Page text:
Sunday, October 29, 2017

Estonia’s online voting is a worldwide reference

More than a decade after its first experience using election technology, Estonia continues to spearhead online voting,
During the recent local elections held on October 15, Estonia set a new record for online participation. 186,034 citizens voted via the Internet, 39% more than the number recorded in the last elections of 2015.
This election was also unique because, for the first time, the Parliament allowed young people between 16 and 17 years old to participate. On the other hand, 27% more citizens over 55 years old voted using online voting, compared to previous elections.
By facilitating voting to people with reduced mobility, residents in border cities and abroad, online voting has proven effective in enfranchise citizenry.
Estonia is well ahead the curve when it comes to e-governance. It is probably the only country in the world where 99% of the public services are available online 24/7.
The commitment of government officials to efficiency and transparency is behind the successful adoption of technology. The video below shows Estonia’s Prime Minister Taavi Rõivas promoting online voting.

Monday, October 9, 2017

Elections in Angola, a new scandal for Indra

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Elections in Angola have always been marred by scandals and allegations of fraud. The ones held in 2017 were not the exception to the rule.

This time, Indra, a Spanish information technology and defense systems company, was at the center of the controversy. Not only because of the way it was chosen as election technology provider, but also because it accepted to implement a vote transmission and tallying system that apparently violated Angola’s legal framework.

Three months before the 2017 election, Angolan opposition parties UNITA, CASA-CE, PRS and FNLA denounced that the government hired the Spanish company Indra "to assist in manipulating election results to their advantage." According to a memo from UNITA, Indra agreed to design and implement a solution to transmit the preliminary results to a destination server different from the one established by Angola's Organic Law on General Elections.

Before the elections, Friends of Angola, a civil society organization based in Washington DC, had sent a request to the Spanish embassy asking for an investigation into the Spanish company Indra, in an effort to prevent this company from being hired again by the Angolan government.

The request letter, signed by Florindo Chivucute, Executive Director of Friends of Angola, points out that "a threat to democracy in Angola should be seen as a threat against all democratic nations." The letter based its concerns on a memo signed by UNITA and shared with the European Union Mission, where three disturbing facts were listed:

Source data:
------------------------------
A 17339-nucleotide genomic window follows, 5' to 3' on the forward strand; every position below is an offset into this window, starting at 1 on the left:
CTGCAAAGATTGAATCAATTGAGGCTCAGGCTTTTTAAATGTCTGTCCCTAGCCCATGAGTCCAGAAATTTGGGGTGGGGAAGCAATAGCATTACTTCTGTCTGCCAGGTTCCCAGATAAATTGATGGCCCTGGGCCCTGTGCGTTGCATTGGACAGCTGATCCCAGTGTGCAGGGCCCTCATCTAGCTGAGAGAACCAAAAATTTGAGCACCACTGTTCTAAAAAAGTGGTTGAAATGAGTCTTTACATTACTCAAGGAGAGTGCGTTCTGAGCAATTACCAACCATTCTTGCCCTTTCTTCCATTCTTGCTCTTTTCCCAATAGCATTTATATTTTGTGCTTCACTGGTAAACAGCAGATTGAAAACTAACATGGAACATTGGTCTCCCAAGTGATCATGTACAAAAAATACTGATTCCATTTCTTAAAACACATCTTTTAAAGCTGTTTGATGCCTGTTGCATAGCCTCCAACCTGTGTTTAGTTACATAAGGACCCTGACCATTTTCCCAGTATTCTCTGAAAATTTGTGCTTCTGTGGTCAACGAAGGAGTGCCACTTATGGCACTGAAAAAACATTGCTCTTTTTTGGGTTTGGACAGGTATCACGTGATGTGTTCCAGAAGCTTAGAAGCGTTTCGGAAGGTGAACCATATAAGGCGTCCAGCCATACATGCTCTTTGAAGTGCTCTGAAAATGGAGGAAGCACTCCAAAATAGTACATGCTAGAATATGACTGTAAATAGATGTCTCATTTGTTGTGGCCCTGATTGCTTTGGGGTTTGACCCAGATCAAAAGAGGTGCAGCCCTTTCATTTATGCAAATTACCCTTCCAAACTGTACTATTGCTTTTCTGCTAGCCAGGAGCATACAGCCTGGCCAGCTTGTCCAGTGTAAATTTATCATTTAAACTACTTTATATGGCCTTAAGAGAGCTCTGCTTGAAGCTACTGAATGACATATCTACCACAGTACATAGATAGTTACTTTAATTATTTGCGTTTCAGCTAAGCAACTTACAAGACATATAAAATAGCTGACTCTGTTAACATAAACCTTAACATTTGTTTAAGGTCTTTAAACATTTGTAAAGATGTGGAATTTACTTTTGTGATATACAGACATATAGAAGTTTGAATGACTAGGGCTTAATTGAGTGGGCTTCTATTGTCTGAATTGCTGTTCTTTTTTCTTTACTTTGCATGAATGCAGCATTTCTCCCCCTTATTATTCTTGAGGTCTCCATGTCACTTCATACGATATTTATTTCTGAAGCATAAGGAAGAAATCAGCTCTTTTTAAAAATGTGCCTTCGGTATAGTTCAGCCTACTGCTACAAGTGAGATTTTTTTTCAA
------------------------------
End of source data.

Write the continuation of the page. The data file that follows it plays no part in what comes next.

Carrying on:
1. Bidding process. Indra was the only company that prepared a proposal and participated in the bid. According to the memo, it is likely that the Spanish company had access to privileged information and would have entered into over-invoicing agreements with the Angolan entities involved long before it had officially received the invitation. The official cost of its specific proposal for the two projects on the bid amounts to 1,433 million Euros.

2. Vote Transmission and Tallying. Angola's Organic Law on General Elections establishes two flows of information: one for the preliminary results and other for official results. The CNE requested Indra to develop a software application that would include only one flow of information, which generates a provisional clearance, which is then converted into a final ballot. Indra accepted this petition that violates the legal framework. Instead of transmitting the results from the base of the pyramid, Indra's solution allowed the polling stations’ results to be first sent to the top of the pyramid, the headquarters of the CNE in Luanda, to have the national results to determine the provincial results. According to the press, this request came directly from the MPLA, as they did not want municipal commissions to divulge or publish provisional results.

3. This action may help explain why in the elections held in 2008 and 2012, also organized with Indra's support, the CNE never published the election results by municipality and polling station, as it is mandated by the rules of transparency and good international election practices. Both elections were considered to be fraudulent, and as such were vehemently contested.

Six weeks after the 2017 election, the opposition still refused to accept the results, with discrepancies continuing to emerge in the tallying process of the National Electoral Commission (Comissão Nacional Eleitoral - CNE) and the opposition's own numbers. The opposition is not disputing the MPLA victory but rather the tabulation process that awarded the ruling party more votes.

Corruption scandals have surrounded Indra in other latitudes. One of its most recent scandals was revealed in March 2017, when the Brazilian government sanctioned one of Indra's subsidiaries, Indra Brasil Soluções e Serviços Tecnológicos Group. The company is now under administrative sanction, which prevents it from participating in public tenders.

Indra Brasil Soluções e Serviços Tecnológicos Group was called Politec, but changed its name a few years ago after the Brazilian authorities broke into its offices to investigate whether or not it had paid approximately $100 million in bribes to win bids.